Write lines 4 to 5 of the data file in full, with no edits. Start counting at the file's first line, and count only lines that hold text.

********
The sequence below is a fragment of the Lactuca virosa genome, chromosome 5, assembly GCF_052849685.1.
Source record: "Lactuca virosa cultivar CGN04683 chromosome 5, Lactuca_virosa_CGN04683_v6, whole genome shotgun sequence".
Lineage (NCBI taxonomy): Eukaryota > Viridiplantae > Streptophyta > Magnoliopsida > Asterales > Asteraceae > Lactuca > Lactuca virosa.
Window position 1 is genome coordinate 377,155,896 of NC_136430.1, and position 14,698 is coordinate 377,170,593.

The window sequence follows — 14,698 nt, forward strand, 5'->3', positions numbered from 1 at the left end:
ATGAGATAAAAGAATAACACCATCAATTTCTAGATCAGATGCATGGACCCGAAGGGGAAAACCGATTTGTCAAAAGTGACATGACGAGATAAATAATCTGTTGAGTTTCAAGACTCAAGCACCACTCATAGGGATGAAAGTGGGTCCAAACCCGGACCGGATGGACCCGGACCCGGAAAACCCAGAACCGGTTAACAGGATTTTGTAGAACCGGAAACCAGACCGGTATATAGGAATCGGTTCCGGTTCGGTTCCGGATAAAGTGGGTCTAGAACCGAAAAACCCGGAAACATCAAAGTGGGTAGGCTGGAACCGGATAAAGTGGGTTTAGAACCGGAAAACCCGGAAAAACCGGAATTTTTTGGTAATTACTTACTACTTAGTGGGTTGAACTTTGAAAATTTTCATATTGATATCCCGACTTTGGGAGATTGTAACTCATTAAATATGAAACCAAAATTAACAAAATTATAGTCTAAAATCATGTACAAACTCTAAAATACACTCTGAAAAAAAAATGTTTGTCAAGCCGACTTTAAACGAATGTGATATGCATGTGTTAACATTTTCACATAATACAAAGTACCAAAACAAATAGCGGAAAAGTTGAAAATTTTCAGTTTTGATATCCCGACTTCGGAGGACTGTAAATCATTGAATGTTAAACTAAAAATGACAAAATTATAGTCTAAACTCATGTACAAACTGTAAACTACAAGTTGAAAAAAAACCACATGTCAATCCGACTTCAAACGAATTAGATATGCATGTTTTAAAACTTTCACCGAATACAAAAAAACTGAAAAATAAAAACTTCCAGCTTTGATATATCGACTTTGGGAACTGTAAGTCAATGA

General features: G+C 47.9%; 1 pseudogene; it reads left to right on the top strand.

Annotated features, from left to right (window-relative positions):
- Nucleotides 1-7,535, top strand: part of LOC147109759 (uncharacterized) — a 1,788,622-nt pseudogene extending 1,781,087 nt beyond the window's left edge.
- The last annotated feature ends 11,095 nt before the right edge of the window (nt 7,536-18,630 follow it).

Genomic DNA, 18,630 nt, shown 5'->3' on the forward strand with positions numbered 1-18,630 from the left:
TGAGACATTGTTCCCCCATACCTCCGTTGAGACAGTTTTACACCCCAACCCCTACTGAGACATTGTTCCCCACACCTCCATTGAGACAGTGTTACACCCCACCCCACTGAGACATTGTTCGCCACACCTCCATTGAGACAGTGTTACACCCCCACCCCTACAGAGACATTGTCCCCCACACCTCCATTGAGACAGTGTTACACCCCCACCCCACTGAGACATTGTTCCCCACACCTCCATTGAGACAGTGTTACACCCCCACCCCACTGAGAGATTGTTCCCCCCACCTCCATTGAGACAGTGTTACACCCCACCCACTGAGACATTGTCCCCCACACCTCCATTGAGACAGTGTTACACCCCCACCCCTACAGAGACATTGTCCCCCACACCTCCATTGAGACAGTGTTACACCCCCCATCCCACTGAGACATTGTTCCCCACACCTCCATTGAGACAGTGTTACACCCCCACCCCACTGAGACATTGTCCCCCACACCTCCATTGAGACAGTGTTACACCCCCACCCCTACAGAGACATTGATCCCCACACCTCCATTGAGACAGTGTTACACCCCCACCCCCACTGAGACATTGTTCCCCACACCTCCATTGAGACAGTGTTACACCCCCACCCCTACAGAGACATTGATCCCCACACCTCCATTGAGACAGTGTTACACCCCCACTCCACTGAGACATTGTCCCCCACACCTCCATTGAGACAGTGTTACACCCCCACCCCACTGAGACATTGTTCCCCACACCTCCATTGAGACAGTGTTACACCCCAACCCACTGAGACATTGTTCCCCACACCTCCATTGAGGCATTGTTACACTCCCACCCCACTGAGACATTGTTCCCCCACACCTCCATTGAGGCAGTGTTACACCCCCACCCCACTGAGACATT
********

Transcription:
Window position 1 is genome coordinate 377,155,896 of NC_136430.1, and position 14,698 is coordinate 377,170,593.

The window sequence follows — 14,698 nt, forward strand, 5'->3', positions numbered from 1 at the left end: